have a radius for 1/4-inch and 3/8-inch tubing. All sizes above 3/8 inch will require the use of a mandrel to form. Bends
in 5/16 inch outside diameter oxygen tubing should have a radius or curvature of at least 11/16 inch. Tubing may be
bent without the aid of tools by carefully forming desired radius by hand; however, this method is crude and should be
used only in absence of proper tools. Aluminum alloy tubing used in oxygen systems should not be hand bent. Tubing
1/2 inch outside diameter or larger should be packed with fusible alloy, Federal Specification QQ-F-838, to prevent
cracked or wrinkled bends. When bending tubing, a large radius should be formed and gradually worked down to desired
A torch or flame should never be applied to tubing or fusible alloy, as excessive heat will destroy both
strength of heat-treated tubing and melting characteristics of fusible alloy. Boiling water will not melt
fusible alloy after a flame has been applied.
Use of fusible alloy for bending tubing. A bending machine should be used when bending aluminum or
duralumin tubing. Before bending, most aluminum alloy tubing is in annealed condition, and should be packed with
fusible alloy, Federal Specification QQ-F-838. One end of tube to be bent is closed to prevent leakage of fusible alloy.
Tubing and ladle containing fusible alloy is immersed in a tank of boiling water until alloy is melted. Melting point of the
fusible alloy is 160 degrees (71 degrees C). For ordinary tubing lengths, a hot water tank similar to that used in plating
shops may be used. For longer lengths, a special tank may be constructed, or a length of pipe used so that both tubing
and ladle will be completely submerged. When fusible alloy has melted, it is poured into tubing. Both tubing and ladle
are kept beneath surface of hot water during pouring operation so that molten alloy will displace water in tubing. Remove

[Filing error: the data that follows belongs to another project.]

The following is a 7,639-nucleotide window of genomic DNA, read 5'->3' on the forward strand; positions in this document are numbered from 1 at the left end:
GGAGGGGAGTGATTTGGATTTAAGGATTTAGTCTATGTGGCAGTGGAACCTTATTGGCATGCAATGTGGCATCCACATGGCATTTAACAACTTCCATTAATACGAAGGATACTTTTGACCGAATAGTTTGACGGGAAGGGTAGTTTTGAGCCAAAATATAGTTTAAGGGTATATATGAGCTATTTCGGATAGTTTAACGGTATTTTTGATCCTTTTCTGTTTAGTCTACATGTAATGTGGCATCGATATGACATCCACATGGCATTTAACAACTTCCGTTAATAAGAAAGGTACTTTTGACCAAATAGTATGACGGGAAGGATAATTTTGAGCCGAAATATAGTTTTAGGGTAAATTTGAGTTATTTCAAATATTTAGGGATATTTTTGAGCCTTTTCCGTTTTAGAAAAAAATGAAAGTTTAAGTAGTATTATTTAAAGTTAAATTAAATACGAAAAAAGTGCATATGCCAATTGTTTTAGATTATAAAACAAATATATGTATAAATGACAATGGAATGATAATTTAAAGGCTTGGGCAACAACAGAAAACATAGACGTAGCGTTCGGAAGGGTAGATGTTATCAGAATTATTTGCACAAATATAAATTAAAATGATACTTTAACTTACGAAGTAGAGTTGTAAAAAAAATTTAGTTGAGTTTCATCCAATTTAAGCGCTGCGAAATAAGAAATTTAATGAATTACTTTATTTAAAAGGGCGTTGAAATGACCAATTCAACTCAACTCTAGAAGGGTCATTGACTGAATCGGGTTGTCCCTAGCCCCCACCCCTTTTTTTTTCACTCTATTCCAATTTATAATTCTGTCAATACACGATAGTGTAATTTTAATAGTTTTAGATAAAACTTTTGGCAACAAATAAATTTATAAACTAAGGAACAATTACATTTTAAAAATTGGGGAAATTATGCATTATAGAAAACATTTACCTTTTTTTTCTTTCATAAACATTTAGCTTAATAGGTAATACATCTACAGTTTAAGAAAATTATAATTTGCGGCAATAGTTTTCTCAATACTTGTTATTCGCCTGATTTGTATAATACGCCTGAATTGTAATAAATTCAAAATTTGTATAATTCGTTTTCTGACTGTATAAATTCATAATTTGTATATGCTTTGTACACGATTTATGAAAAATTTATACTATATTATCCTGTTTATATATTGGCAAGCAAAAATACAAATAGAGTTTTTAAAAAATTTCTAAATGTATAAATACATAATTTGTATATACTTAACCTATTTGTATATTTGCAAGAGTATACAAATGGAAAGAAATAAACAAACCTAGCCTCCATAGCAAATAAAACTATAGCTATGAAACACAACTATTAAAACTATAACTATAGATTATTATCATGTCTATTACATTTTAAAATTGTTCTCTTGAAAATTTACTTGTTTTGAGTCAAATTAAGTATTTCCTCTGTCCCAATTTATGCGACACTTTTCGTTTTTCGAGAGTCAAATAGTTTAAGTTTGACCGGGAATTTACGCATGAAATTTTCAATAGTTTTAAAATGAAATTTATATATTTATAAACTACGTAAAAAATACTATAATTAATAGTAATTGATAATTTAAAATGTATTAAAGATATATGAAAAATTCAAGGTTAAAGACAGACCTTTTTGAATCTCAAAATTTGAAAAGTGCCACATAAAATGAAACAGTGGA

tubing from hot water and cool with cold water or allow to air cool until fusible alloy is solidified. Tubing can then be bent
with a bending machine or form blocks. Fusible alloy should be cold when bending tubing, and tubing should be bent
slowly. When bending operation is completed, fusible alloy may be removed from tubing by immersing both tubing and
ladle in tank of hot water and pouring alloy back into ladle. When pouring alloy back into ladle, both tubing and ladle
should be kept beneath surface of hot water, as this reduces tendency of alloy to stick to inside of tubing.
Tube flattening. In some cases, a certain amount of flattening may occur when bending tubing
regardless of procedure used, especially on thin-walled tubing bent to minimum bend radii. As tube flattens, it assumes
the shape of an ellipse in cross section, and the area is reduced. This restriction either reduces amount of fluid actually
delivered, or requires additional pumping power to overcome increased line friction. When tube is flattened so that minor
axis of ellipse is 75 percent of normal tube diameter, area is reduced to 90 percent of original. Further flattening of tube
may be considered as cause for rejection.
Tube bend data drawing. Tube bend data shall be prepared on A size drawings in accordance with
format shown in figure 4-6. Local forms for tube bend data are no longer acceptable. Points of possible confusion are
explained in the following paragraphs.
Distance from Y end. DISTANCE FROM Y END column shows the measured distance from the
Y end to the first bend, the measured distance from Y end to the second bend, etc. This distance can be measured
either by making all measurements before any bending takes place, or by utilizing scale on the bending machine.
Dial setting. DIAL SETTING column shows degree of bend from the horizontal reference plane.
This column is based on a 360-degree graduated dial for the bending machine. Where a dial is graduated in 180
degrees, right and left indications are used, and it is necessary to compute necessary setting for settings more than 180
degrees. This calculation consists of subtracting the dial setting shown from 360 degrees. Result will be proper setting
for left side of dial. Dial settings less than 180 degrees are identified for both types of dials. For continuity of operation,
dial settings are based on continual clockwise rotation of dial.
Example: For a desired dial setting of 286 degrees, the reading on a 360-degree dial is 286 degrees. To
determine the reading on a 180 degree dial for a dial setting of 286 degrees, subtract 286 degrees from
360 degrees. The difference (74 degrees) is the reading as read on the left side of the dial.
Change 1 4-3